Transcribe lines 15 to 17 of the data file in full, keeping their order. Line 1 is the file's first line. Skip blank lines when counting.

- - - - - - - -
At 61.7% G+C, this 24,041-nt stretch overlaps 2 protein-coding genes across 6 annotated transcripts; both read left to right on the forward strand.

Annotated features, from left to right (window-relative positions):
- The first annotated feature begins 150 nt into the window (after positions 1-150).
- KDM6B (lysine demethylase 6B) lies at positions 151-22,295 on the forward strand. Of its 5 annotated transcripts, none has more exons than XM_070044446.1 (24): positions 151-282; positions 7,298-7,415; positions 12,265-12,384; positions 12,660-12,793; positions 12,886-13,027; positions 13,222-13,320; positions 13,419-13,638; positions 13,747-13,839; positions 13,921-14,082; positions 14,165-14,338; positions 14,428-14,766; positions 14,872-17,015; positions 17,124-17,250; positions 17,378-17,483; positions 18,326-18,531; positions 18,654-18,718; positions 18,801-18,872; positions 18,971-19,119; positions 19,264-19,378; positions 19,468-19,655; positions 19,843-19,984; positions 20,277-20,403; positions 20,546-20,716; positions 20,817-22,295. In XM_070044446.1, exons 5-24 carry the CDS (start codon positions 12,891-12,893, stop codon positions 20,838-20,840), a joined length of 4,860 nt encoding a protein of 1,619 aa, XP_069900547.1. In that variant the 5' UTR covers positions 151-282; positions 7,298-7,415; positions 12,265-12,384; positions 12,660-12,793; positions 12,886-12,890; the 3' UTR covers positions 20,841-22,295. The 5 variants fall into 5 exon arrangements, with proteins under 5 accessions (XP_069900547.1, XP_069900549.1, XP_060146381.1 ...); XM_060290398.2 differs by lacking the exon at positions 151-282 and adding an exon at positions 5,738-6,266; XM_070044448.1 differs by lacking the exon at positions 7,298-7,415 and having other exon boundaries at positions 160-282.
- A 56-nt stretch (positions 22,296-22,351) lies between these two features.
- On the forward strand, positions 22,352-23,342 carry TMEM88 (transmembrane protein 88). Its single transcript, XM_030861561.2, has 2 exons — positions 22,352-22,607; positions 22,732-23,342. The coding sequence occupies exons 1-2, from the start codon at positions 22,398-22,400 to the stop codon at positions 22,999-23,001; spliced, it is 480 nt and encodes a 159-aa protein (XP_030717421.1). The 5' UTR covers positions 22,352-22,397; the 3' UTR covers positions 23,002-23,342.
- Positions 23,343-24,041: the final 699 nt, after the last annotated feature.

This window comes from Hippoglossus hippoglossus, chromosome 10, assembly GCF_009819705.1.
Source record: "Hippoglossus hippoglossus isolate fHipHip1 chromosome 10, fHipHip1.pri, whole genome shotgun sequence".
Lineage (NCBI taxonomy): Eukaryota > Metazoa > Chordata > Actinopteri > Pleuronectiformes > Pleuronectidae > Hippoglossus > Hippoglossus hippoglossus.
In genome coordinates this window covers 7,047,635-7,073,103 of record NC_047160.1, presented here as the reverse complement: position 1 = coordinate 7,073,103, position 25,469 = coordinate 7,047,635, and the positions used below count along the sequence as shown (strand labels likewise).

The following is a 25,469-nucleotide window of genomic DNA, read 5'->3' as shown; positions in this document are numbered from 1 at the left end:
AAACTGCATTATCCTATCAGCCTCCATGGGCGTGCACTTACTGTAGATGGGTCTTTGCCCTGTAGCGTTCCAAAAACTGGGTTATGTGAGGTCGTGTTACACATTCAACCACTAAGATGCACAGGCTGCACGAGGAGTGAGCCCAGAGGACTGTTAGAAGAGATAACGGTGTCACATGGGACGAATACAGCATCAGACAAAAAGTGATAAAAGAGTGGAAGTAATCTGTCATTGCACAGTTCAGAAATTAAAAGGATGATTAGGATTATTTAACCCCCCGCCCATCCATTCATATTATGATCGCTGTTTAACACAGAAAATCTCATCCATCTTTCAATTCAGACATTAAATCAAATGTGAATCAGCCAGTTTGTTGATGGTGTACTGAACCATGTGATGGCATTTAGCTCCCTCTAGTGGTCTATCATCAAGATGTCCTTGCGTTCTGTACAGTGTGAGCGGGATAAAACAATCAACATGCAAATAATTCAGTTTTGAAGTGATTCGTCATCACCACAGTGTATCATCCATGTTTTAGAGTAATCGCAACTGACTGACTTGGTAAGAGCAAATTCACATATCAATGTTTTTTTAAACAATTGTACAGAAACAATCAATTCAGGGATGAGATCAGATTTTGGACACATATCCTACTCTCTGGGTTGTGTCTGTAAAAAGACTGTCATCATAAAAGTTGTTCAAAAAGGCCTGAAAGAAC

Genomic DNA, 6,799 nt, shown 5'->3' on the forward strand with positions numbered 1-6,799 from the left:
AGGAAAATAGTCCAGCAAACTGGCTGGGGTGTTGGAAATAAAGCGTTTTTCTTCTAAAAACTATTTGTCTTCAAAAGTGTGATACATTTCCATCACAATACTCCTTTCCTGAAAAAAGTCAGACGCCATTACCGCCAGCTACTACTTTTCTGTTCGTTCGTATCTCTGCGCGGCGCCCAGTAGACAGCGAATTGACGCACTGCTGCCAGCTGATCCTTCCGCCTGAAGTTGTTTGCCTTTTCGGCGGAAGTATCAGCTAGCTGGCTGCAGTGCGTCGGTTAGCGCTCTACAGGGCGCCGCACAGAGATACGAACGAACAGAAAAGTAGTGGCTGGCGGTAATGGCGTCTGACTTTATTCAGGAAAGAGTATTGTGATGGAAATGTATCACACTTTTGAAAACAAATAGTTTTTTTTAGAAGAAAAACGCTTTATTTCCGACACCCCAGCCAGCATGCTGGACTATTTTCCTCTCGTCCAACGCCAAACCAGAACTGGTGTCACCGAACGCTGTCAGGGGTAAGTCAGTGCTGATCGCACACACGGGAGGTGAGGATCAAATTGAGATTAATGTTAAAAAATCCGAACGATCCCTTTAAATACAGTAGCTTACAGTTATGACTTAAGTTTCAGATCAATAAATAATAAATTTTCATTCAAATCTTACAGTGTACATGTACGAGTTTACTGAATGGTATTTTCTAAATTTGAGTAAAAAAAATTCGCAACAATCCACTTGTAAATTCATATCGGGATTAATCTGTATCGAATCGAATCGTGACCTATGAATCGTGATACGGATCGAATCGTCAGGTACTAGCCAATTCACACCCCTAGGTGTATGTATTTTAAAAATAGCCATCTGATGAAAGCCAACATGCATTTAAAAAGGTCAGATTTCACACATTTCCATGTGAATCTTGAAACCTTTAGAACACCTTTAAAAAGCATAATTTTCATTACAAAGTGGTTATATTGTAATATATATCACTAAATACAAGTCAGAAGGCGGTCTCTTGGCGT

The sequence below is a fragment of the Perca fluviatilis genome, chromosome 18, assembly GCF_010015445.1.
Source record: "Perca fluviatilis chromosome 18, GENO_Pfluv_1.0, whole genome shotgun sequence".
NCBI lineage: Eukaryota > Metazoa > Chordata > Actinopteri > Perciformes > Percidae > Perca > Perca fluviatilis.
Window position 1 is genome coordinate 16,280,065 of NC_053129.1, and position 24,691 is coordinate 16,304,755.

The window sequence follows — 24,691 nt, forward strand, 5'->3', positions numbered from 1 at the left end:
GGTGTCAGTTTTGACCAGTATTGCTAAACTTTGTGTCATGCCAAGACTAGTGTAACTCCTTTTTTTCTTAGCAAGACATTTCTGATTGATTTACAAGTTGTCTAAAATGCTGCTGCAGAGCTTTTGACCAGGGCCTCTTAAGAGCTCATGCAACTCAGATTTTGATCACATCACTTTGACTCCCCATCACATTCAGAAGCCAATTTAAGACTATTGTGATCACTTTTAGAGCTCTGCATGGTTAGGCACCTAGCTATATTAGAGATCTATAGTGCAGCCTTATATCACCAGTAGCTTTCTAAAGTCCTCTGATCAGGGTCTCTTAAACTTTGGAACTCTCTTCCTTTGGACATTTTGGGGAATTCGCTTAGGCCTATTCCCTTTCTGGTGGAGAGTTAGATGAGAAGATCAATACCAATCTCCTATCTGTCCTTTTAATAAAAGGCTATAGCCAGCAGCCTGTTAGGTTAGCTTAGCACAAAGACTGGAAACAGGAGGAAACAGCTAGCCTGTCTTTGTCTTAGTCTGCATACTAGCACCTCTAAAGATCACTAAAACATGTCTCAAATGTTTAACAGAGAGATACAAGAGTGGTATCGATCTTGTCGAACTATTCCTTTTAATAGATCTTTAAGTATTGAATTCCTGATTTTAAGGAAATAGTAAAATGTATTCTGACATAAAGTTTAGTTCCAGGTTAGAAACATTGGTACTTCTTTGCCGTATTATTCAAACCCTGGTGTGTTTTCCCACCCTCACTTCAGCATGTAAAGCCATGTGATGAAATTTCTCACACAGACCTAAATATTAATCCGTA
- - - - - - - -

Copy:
AGGAAAATAGTCCAGCAAACTGGCTGGGGTGTTGGAAATAAAGCGTTTTTCTTCTAAAAACTATTTGTCTTCAAAAGTGTGATACATTTCCATCACAATACTCCTTTCCTGAAAAAAGTCAGACGCCATTACCGCCAGCTACTACTTTTCTGTTCGTTCGTATCTCTGCGCGGCGCCCAGTAGACAGCGAATTGACGCACTGCTGCCAGCTGATCCTTCCGCCTGAAGTTGTTTGCCTTTTCGGCGGAAGTATCAGCTAGCTGGCTGCAGTGCGTCGGTTAGCGCTCTACAGGGCGCCGCACAGAGATACGAACGAACAGAAAAGTAGTGGCTGGCGGTAATGGCGTCTGACTTTATTCAGGAAAGAGTATTGTGATGGAAATGTATCACACTTTTGAAAACAAATAGTTTTTTTTAGAAGAAAAACGCTTTATTTCCGACACCCCAGCCAGCATGCTGGACTATTTTCCTCTCGTCCAACGCCAAACCAGAACTGGTGTCACCGAACGCTGTCAGGGGTAAGTCAGTGCTGATCGCACACACGGGAGGTGAGGATCAAATTGAGATTAATGTTAAAAAATCCGAACGATCCCTTTAAATACAGTAGCTTACAGTTATGACTTAAGTTTCAGATCAATAAATAATAAATTTTCATTCAAATCTTACAGTGTACATGTACGAGTTTACTGAATGGTATTTTCTAAATTTGAGTAAAAAAAATTCGCAACAATCCACTTGTAAATTCATATCGGGATTAATCTGTATCGAATCGAATCGTGACCTATGAATCGTGATACGGATCGAATCGTCAGGTACTAGCCAATTCACACCCCTAGGTGTATGTATTTTAAAAATAGCCATCTGATGAAAGCCAACATGCATTTAAAAAGGTCAGATTTCACACATTTCCATGTGAATCTTGAAACCTTTAGAACACCTTTAAAAAGCATAATTTTCATTACAAAGTGGTTATATTGTAATATATATCACTAAATACAAGTCAGAAGGCGGTCTCTTGGCGT

The sequence below is a fragment of the Perca fluviatilis genome, chromosome 18, assembly GCF_010015445.1.
Source record: "Perca fluviatilis chromosome 18, GENO_Pfluv_1.0, whole genome shotgun sequence".